Through our time at Copper Breaks, we learned about Quanah Parker (who the nearby town of Quanah is named after), a Comanche chief known for peacekeeping and advocating for Native American rights. The Comanche and Kiowa people took care of this land for centuries, and still do.

Feeling satisfied with the images I created, we drove back to the boarding house to take a nap (crucial for night shoots). Mid-morning, we started the drive to Quitaque, a TINY (really tiny) Texas town just outside Caprock Canyons State Park. We stopped into the shops in town (all next to each other on the same street) and had some lovely chats with locals, who were so curious what we were doing there all the way from LA.

Caprock Canyons State Park was my favorite place we’d been to so far. It was reminiscent of Sedona in terms of the colors and textures of the land, and felt remote and well cared for. We saw bison (the official herd that roams free), prairie dogs, a coyote, deer, and lots of birds. In the afternoon, we hiked a bit of the trail from the south prong parking lot at sunset, the heat of the day starting to cool off. I felt totally engulfed in the landscape. This place is really special.

Bison at Caprock Canyons State Park
A glowy sunset at Caprock Canyons State Park.

It was overcast throughout the night, so I didn’t have the chance to do any astrophotography here. I did hear that the park is working on their dark sky certification though, and they lead ranger programs for stargazing. Astrophotography here would be great, given the many rock formations that could be used as foreground elements.

Caprock Canyons State Park at blue hour

In the morning, we drove back to our favorite shop, The Coffee Mill and Mercantile, for bagels and coffee. A local gentleman struck up a conversation with us, offering lots of recommendations for us for viewpoints and interesting places to photograph nearby. We had a few extra hours to enjoy before heading to our next location, so we drove down some of the roads he suggested to admire the views.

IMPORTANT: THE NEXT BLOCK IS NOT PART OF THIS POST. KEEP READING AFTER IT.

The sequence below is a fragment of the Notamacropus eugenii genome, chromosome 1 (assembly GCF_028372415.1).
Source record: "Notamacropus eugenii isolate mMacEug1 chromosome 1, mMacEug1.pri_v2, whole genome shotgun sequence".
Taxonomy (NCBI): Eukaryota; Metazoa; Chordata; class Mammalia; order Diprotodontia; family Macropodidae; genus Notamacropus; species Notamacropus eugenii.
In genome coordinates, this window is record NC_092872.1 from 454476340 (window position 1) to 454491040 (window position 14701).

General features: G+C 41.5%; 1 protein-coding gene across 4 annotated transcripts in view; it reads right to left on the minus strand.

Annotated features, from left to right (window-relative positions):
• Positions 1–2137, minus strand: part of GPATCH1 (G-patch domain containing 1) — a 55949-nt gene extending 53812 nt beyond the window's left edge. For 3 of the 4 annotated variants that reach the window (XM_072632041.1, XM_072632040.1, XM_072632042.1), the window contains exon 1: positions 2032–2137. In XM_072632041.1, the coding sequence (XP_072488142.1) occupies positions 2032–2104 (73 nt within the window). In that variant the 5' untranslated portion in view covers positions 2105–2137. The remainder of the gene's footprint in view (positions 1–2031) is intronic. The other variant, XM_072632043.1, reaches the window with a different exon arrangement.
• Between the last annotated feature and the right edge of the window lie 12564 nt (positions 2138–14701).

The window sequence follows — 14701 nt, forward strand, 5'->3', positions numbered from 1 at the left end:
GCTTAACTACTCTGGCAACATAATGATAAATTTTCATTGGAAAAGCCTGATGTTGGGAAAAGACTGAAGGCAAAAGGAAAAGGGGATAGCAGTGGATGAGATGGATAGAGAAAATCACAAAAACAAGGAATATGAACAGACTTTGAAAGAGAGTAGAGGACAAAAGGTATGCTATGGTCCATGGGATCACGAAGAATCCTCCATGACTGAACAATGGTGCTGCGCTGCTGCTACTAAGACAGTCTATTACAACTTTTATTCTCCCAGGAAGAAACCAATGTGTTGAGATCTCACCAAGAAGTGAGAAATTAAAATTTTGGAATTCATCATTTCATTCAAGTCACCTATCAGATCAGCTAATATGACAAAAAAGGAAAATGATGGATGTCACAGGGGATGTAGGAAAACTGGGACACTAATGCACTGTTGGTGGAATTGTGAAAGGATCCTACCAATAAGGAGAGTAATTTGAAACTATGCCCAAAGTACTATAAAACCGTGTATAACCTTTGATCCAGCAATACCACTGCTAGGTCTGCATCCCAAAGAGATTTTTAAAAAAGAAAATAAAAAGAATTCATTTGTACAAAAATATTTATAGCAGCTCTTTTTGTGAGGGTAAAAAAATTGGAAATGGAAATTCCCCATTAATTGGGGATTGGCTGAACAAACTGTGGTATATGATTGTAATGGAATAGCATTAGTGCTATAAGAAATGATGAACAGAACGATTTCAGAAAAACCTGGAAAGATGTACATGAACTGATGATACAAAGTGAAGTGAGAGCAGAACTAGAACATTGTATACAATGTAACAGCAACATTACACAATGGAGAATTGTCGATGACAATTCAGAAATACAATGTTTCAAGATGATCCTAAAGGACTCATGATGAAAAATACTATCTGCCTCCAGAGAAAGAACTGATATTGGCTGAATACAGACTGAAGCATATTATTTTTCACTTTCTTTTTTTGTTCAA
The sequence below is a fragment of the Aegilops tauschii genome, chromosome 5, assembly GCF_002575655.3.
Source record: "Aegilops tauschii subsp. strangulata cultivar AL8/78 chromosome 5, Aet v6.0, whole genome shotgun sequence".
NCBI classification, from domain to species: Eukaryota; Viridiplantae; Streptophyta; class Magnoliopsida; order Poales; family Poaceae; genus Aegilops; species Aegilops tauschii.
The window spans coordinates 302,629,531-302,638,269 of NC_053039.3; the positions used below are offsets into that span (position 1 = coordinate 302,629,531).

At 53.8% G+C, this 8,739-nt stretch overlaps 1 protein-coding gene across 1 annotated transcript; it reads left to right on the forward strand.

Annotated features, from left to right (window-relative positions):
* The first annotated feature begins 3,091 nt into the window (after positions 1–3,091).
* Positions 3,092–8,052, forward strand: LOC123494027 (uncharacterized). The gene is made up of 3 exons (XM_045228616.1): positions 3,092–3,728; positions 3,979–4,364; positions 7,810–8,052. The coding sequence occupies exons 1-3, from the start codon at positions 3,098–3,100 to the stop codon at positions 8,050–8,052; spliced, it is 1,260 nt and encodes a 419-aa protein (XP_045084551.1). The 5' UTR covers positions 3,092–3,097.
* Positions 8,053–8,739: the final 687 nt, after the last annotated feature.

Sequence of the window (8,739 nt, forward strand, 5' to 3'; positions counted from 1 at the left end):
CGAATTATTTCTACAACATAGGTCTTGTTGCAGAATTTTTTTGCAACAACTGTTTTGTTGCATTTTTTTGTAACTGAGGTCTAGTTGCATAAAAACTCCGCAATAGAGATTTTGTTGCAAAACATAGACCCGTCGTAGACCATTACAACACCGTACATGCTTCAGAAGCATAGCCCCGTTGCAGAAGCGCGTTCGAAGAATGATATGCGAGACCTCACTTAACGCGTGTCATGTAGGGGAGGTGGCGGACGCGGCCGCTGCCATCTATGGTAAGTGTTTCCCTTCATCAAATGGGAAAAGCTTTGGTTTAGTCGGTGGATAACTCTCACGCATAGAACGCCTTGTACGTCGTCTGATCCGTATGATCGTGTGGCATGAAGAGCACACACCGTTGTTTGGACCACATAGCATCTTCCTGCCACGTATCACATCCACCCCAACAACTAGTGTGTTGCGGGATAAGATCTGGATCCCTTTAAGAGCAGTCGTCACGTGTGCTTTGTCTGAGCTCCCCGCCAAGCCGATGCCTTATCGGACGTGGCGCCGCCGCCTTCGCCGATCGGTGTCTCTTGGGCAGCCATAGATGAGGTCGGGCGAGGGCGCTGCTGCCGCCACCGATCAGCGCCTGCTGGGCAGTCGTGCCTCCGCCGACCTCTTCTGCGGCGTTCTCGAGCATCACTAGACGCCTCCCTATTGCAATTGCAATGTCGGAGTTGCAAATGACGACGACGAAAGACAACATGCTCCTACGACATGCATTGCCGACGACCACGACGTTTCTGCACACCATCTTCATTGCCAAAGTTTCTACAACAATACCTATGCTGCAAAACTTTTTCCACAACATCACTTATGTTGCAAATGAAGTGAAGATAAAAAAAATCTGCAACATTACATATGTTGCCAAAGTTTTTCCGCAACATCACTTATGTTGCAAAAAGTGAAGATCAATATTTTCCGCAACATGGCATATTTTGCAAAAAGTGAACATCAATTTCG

Next it was time to head back to Palo Duro Canyon for our final night. We had planned to get there early, but about 20 minutes from the canyon we passed a large yellow sign advertising a western hat store. I swung a swift 180 to go check it out– getting a hat seems like something you should do in West Texas!

West Texas Western Store in Canyon made all of our hat dreams come true, with the owner custom creasing and steaming our new straw hats (after we tried on the entire store with two very patient and hospitable sales girls). I had mine creased in a “west Texas punch”, a style specific to this area. We’ll be wearing our cowboy hats with pride back in California.

We grabbed a late lunch at Pondaseta Brewery and had a few tasters of their beers (I had the oreo stout and the kiwi IPA)– all really good! Then it was back to Palo Duro Canyon to scout the next photo spot, which we luckily found right away. Outside the visitor’s center, there is a beautiful view of the canyon, and the galactic core was going to be right above it. Sure enough, at 4:30am the stars were shining bright above the canyon and I was able to create this photo.

The core of the Milky Way rising over Palo Duro Canyon, viewed from the visitor’s center viewpoint.

After our morning nap and a great breakfast sandwich at the Palo Duro Trading Post, we headed to the airport for our flight back to LA. I have so much gratitude for the people we met along the way for showing us warm hospitality. Regarding the rugged beauty of these places, I’m reminded of what the man told me in Quitaque – “nobody knows this is here!”. I admit that I didn’t, but I’m thankful for the opportunity to see and experience these beautiful places in person.


This blog post is sponsored by Travel Texas. As always, views are my own.

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If you’re interested in travel, the outdoors, artistic expression, or want to learn more about photography, you’re in the right place. I’m an adventure trip leader turned photographer, passionate about learning & sharing the real stories from the places I visit (real or imagined).